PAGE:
David Gordon Green has spent his last few films using members of the Apatow clan to explore the art of male bonding. In Pineapple Express, Your Highness, and several episodes of the TV show Eastbound & Down, this male-male relationship has been blown up to blatantly homoerotic proportions, for the sake of comedy. With Prince Avalanche, he returns to his humble indie roots, explores male bonding on a more intimate scale, and emerges with one of my favorite movies so far this year. In the wake of devastating forest fires, Alvin (Paul Rudd) works to paint the lines back onto roads. Alongside him is Lance (Emile Hirsch), his girlfriend’s idiot brother. Alvin enjoys isolation: the time to himself, to read, paint, and “enjoy the silence,” as he often states. Lance couldn’t be more bored and horny, desperate to run into the nearest town and get laid. Along the way, they take unexpected detours with folks they come across, butt heads, and inevitably learn the healing power of having a fellow man who understands you. The dialogue is refreshing, offbeat in an unforced manner: it wouldn’t be out of place on a stage. Rudd has never been better, and Hirsch, who seems to be slowly morphing into Jack Black, reveals a before-unseen potential as a comic actor. Laced with lovely music by David Wingo and the band Explosions in the Sky, the Malickian cinematography blends with this Beckett-esque dialogue and scenario to make a baby that lives directly in my wheelhouse. Considering David Gordon Green’s recent studio ventures, his return to indie cinema is a gentle, honest, and moving experience. It’s available on iTunes now. Take advantage.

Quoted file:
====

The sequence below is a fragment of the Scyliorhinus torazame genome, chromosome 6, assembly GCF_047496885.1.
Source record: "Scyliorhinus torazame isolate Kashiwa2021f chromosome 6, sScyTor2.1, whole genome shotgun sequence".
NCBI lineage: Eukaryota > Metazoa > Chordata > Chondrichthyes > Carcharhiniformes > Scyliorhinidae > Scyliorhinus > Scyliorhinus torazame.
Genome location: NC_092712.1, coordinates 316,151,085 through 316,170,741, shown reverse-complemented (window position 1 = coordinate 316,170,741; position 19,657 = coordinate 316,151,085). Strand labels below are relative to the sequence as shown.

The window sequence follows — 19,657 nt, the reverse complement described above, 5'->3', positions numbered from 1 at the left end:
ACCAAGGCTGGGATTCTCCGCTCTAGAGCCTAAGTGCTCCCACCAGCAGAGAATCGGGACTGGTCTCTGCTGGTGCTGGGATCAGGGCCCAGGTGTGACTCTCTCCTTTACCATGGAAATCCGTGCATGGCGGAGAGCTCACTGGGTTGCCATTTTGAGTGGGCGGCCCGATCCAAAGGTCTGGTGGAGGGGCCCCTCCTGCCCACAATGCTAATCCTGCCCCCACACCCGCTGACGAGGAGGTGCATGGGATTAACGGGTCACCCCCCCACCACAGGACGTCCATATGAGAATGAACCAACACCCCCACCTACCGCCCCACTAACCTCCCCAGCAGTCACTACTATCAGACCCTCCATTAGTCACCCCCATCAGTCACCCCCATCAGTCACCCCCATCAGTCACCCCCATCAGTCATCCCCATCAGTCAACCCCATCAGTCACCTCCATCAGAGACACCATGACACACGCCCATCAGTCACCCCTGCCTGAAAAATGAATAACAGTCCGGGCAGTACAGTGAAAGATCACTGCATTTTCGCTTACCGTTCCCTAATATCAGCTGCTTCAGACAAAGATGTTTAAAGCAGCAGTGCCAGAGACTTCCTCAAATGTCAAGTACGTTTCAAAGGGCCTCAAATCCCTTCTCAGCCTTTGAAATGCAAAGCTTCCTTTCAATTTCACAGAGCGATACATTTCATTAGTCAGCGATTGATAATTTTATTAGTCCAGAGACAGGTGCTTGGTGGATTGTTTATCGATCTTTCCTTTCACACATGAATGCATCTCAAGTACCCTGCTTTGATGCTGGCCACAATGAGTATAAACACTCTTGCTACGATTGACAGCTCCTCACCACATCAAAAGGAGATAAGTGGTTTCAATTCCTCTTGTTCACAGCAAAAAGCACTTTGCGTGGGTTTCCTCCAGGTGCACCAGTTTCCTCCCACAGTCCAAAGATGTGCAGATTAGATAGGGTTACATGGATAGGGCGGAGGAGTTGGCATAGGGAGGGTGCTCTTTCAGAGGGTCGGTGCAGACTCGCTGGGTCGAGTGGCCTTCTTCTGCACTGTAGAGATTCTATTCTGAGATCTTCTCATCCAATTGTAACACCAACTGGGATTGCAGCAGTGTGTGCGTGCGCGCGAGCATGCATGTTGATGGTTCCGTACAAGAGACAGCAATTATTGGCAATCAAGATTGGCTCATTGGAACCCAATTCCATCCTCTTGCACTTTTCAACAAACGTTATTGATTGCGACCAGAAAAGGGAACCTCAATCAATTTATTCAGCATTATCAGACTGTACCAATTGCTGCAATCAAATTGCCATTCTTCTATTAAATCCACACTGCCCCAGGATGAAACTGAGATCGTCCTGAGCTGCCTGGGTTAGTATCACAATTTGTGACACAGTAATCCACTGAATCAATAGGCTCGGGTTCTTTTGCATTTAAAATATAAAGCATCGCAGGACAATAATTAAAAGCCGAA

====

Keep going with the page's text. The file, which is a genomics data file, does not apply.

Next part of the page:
Bad movies can be fun to watch. Desperate actors mangling terrible dialogue with a cliche-riddled story may sound like an enticing bit of schadenfreude to some. Yet occasionally, bad movies are absolute torture, where the entire film you’re seized with the impulse to reach into the screen and rescue those involved, with a reassuring hug and a “there there, I’m sorry this didn’t work out.” Lovelace falls into the latter category, an absolute chore of a film that astonishingly played at Sundance this year, despite being both terrible and mind-bogglingly unoriginal. The story of Linda Lovelace (Amanda Seyfried) and her abusive husband (Peter Saarsgard) is ripe with drama, which certainly makes it seem like biopic Oscar bait on the surface. Unfortunately, it’s written with the subtlety of a sledgehammer, hitting every biopic cliche along the way. Its one somewhat-original trick consists of showing us her rise to stardom in a more positive light, then showing us the same series of events again with the dirty truth revealed, thus forcing the viewer to live through the same overcooked scenes twice. Seyfried tries her best, but her role is written with less depth than a Lifetime Movie heroine. Saarsgard plays the abusive husband with roughly the same subtlety he gave as the villain in Green Lantern, and other actors like Hank Azaria and Bobby Cannavale wander aimlessly in and out of frame, looking sad that this story with potential has been reduced to such shallow treatment. James Franco plays Hugh Hefner absent of any charisma, presumably as part of some extremely meta art project. I struggle to list positives. Perhaps the soundtrack will thrill anyone who never saw Boogie Nights. Perhaps it will satiate the curiosity of those interested to see Sharon Stone look as unrecognizably frumpy as possible. Nothing can prevent Lovelace from topping my list of Worst Movies of 2013 To Date.